What is composting?
Recycling of waste which can be of any kind – kitchen waste, lawn trimmings, vegetable peels etc., turning them into a valuable resource is known as composting. This resource can be used in gardens and houseplants. The speeding up the process that the materials used to compost by themselves is called decomposition.
Don’t mistake thinking that compost is a soil. There are always some misconception that the end-result of composting is the soil that is found in the ground. It is nothing but a substance which acts as a fertilizer to grow harder and healthier.
Plan your container for composting
Before you attempt composting choose what type of container and style suits your plan, what should not be put in the compost bin and where to keep the bin. However, regardless of these decisions, the conversion of the waste to the compost is still yield the same result. It is nothing but the breakdown of the waste materials when they are digested by fungi and bacteria which are also called microbes.
Benefits of composting
The microbes are the main degraders of the waste materials during composting. They also need air, water and food to do their job and you have to supply them with it in right amounts. You might have found that waste bins left unattended creates a foul odor. It is most likely the bin do not have proper air circulation throughout the waste materials. Without the proper air, the waste will still breakdown but it will be done anaerobically. This anaerobic microbes do not need oxygen and when there are proper air circulation the waste materials will be degraded by aerobic microbes and they require oxygen. This process no foul odor will produced. During this process rotate the material to let in more air or add some substance to create room – woodchips or hay are good examples of such substances.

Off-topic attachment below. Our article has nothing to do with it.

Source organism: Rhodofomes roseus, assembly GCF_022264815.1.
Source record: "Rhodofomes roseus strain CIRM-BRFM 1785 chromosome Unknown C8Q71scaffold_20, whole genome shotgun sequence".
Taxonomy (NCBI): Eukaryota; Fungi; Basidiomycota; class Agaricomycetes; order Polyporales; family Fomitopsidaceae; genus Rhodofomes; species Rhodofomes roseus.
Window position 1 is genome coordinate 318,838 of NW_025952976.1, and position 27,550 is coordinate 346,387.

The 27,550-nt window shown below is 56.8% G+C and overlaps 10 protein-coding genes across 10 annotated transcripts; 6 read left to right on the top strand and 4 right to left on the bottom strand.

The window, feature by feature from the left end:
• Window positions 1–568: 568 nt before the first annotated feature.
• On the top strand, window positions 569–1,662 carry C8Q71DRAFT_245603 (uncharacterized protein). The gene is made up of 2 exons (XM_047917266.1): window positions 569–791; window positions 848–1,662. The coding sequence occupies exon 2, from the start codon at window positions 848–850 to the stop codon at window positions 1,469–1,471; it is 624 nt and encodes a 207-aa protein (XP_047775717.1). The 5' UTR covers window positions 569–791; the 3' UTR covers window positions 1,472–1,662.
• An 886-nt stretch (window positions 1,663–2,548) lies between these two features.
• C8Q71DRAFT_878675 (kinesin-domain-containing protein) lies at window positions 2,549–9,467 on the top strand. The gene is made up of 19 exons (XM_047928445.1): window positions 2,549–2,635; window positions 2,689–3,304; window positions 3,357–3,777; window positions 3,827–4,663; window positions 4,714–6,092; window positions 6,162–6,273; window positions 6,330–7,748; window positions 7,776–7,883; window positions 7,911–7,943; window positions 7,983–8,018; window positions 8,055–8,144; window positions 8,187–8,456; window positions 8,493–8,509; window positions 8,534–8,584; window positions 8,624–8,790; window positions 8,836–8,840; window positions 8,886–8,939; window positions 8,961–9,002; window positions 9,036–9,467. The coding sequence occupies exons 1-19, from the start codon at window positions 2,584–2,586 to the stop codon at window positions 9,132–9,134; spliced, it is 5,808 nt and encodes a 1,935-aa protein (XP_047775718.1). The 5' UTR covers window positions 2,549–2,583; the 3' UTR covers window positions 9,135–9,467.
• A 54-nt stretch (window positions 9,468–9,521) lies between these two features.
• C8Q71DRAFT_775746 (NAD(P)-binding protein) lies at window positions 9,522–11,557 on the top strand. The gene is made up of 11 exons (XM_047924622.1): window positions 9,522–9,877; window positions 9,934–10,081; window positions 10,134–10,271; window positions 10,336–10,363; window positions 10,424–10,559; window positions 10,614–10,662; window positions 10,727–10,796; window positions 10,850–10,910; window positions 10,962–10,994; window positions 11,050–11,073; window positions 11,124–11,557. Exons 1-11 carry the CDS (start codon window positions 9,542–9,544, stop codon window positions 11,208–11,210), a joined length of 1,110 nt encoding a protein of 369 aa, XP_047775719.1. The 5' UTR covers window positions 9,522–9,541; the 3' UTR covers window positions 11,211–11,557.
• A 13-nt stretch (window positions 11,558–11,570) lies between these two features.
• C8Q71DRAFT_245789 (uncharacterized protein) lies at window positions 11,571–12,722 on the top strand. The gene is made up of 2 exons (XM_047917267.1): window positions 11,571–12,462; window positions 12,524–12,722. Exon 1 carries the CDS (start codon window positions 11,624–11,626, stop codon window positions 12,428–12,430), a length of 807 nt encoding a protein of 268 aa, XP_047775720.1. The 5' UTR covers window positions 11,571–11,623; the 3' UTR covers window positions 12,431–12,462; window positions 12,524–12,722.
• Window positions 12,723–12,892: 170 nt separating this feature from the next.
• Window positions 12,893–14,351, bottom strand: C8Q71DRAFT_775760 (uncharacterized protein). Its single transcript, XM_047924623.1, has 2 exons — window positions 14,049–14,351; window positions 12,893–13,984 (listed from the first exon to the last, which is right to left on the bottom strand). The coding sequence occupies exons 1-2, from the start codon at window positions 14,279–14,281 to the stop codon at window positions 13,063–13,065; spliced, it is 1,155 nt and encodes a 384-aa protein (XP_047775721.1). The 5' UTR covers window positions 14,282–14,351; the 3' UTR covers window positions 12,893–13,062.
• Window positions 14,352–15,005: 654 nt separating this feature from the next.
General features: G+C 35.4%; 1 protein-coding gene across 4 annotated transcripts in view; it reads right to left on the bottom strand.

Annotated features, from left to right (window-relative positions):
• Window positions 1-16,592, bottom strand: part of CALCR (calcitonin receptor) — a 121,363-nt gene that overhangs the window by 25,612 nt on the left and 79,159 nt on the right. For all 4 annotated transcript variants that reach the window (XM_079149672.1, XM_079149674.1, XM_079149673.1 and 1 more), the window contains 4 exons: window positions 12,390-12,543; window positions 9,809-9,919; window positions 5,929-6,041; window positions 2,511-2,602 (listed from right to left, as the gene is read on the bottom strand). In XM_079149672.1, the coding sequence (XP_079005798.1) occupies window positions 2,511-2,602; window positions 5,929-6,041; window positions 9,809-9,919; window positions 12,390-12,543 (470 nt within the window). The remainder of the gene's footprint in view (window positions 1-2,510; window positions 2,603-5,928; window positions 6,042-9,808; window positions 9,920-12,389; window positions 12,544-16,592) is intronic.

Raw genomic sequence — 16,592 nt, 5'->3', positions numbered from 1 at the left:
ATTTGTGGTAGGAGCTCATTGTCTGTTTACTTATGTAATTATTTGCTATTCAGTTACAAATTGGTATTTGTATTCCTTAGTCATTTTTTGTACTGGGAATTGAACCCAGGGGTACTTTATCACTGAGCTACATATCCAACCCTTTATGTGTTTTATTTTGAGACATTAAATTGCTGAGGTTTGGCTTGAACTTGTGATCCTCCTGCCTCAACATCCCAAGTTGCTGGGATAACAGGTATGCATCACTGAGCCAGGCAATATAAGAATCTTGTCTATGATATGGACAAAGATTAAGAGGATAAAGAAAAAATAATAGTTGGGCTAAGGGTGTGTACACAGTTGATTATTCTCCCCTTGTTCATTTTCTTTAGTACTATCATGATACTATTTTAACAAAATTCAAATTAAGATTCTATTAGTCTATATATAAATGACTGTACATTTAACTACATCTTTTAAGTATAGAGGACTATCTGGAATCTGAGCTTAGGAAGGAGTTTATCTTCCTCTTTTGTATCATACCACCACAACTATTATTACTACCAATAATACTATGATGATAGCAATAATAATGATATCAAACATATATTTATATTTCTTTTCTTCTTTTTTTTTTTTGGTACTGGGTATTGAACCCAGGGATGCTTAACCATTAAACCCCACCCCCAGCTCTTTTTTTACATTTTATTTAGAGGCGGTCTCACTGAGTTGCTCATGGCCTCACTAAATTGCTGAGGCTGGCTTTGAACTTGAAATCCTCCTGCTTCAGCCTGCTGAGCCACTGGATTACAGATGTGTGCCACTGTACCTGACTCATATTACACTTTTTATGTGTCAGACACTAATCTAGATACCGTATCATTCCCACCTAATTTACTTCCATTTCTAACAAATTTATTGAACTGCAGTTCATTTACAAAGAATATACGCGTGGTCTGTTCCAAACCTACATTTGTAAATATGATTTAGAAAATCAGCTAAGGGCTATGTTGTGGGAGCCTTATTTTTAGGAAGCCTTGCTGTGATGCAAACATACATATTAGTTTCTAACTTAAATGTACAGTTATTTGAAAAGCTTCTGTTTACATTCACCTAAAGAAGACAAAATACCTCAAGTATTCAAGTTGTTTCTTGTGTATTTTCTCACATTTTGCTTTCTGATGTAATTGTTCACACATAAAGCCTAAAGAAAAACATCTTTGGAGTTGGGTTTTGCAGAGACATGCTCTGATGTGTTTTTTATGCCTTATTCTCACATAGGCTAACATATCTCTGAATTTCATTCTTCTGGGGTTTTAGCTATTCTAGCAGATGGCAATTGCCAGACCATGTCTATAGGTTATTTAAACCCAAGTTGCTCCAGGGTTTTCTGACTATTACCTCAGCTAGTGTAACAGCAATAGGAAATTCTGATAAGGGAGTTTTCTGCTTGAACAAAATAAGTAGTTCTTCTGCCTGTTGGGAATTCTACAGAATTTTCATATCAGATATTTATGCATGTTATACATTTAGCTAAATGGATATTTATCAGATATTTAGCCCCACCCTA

Composting on the whole is good for the environment and your garden. It reduces the amount of waste you throw away and makes the soil fertile for the plants you grow in.